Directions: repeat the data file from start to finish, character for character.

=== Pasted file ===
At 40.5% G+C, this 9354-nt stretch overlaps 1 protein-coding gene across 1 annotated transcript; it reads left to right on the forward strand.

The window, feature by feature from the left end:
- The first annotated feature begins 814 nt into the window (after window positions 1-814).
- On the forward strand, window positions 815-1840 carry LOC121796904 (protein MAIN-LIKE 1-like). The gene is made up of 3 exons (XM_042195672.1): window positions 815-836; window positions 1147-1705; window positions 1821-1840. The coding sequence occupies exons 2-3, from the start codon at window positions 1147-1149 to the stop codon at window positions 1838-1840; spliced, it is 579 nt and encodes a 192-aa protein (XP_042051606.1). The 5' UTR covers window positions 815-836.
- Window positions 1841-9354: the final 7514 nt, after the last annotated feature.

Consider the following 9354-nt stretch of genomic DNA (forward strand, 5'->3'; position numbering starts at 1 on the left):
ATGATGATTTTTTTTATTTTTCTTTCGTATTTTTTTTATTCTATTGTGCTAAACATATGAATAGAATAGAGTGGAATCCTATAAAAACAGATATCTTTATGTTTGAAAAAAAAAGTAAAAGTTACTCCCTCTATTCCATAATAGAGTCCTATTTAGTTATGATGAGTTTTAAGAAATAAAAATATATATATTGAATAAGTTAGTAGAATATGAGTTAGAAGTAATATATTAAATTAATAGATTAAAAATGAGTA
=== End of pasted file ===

At 40.5% G+C, this 9354-nt stretch overlaps 1 protein-coding gene across 1 annotated transcript; it reads left to right on the forward strand.

The window, feature by feature from the left end:
- The first annotated feature begins 814 nt into the window (after window positions 1-814).
- On the forward strand, window positions 815-1840 carry LOC121796904 (protein MAIN-LIKE 1-like). The gene is made up of 3 exons (XM_042195672.1): window positions 815-836; window positions 1147-1705; window positions 1821-1840. The coding sequence occupies exons 2-3, from the start codon at window positions 1147-1149 to the stop codon at window positions 1838-1840; spliced, it is 579 nt and encodes a 192-aa protein (XP_042051606.1). The 5' UTR covers window positions 815-836.
- Window positions 1841-9354: the final 7514 nt, after the last annotated feature.

Consider the following 9354-nt stretch of genomic DNA (forward strand, 5'->3'; position numbering starts at 1 on the left):
ATGATGATTTTTTTTATTTTTCTTTCGTATTTTTTTTATTCTATTGTGCTAAACATATGAATAGAATAGAGTGGAATCCTATAAAAACAGATATCTTTATGTTTGAAAAAAAAAGTAAAAGTTACTCCCTCTATTCCATAATAGAGTCCTATTTAGTTATGATGAGTTTTAAGAAATAAAAATATATATATTGAATAAGTTAGTAGAATATGAGTTAGAAGTAATATATTAAATTAATAGATTAAAAATGAGTA